Ask the expert—Bloodborne pathogens and small medical practice exemption

By: October 23rd, 2008 Email This Post Print This Post

Q: Is there a magic number of employees that exempts a medical practice from having to follow the OSHA bloodborne pathogens standard and safety needle rules?

A: That the OSHA bloodborne pathogens standard does not apply to small medical practices is a lingering misconception. But a January 20, 2004, OSHA letter of interpretation makes things perfectly clear: “OSHA’s bloodborne pathogens standard, including its 2001 revisions, applies to all employers who have employees with reasonably anticipated occupational exposure to blood or other potentially infectious materials (OPIM).”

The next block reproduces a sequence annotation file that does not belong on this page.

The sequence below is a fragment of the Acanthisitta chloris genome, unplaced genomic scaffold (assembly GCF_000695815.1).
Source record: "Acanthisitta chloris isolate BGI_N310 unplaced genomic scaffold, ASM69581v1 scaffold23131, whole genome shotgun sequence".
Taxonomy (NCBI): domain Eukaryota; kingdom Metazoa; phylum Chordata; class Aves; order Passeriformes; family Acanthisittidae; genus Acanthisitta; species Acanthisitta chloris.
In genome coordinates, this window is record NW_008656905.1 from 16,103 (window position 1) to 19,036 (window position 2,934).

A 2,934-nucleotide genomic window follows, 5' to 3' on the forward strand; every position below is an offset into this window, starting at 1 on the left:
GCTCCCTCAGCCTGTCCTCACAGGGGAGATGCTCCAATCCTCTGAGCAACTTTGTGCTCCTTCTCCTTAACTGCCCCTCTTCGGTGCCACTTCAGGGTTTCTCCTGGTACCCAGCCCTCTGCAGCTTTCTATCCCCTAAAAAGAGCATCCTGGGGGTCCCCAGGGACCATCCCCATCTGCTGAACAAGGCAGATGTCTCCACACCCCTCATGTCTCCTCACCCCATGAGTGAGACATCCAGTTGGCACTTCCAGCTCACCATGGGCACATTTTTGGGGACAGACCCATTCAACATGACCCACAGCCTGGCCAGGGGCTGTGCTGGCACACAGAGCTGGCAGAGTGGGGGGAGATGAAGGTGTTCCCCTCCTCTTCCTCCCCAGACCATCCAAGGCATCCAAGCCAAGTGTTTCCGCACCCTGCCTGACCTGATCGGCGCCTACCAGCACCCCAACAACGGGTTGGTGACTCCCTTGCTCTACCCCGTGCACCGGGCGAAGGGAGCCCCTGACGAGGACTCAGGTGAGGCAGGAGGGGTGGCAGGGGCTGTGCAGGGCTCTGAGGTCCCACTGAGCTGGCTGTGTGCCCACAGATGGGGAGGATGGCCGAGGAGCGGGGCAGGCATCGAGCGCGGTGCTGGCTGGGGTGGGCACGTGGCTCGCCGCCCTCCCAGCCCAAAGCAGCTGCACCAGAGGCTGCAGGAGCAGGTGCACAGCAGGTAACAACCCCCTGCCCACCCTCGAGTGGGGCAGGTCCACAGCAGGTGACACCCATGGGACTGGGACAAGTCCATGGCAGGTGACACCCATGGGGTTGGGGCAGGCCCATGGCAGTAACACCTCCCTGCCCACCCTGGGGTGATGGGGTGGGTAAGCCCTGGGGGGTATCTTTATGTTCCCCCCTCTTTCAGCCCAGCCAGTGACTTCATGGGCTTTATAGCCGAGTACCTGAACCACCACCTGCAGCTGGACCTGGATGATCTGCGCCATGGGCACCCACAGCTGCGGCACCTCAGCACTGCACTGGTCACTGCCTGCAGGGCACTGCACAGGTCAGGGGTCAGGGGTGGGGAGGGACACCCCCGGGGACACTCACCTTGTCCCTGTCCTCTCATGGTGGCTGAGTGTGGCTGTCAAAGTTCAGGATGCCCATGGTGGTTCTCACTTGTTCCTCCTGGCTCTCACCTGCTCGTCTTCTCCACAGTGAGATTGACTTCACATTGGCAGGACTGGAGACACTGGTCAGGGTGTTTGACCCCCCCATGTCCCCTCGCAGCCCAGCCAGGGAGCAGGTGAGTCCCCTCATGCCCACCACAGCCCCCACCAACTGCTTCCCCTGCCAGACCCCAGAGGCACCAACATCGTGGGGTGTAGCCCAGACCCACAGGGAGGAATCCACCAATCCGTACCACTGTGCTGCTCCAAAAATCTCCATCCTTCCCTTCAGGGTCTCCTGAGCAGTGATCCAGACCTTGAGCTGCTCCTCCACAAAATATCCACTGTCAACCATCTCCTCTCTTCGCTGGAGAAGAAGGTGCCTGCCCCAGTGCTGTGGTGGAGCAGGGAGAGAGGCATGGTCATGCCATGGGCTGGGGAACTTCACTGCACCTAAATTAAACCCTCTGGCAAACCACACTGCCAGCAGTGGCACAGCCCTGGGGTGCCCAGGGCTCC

The letter notes a recordkeeping exemption for certain types of healthcare facilities, including offices and clinics of doctors and dentists, medical and dental laboratories, and specialty outpatient facilities. But there is no exemption to the bloodborne pathogens standard based on the number of employees.

For more frequently asked questions about OSHA, download OSHA FAQ: Compliance for Ambulatory Healthcare Settings from the Tools section.


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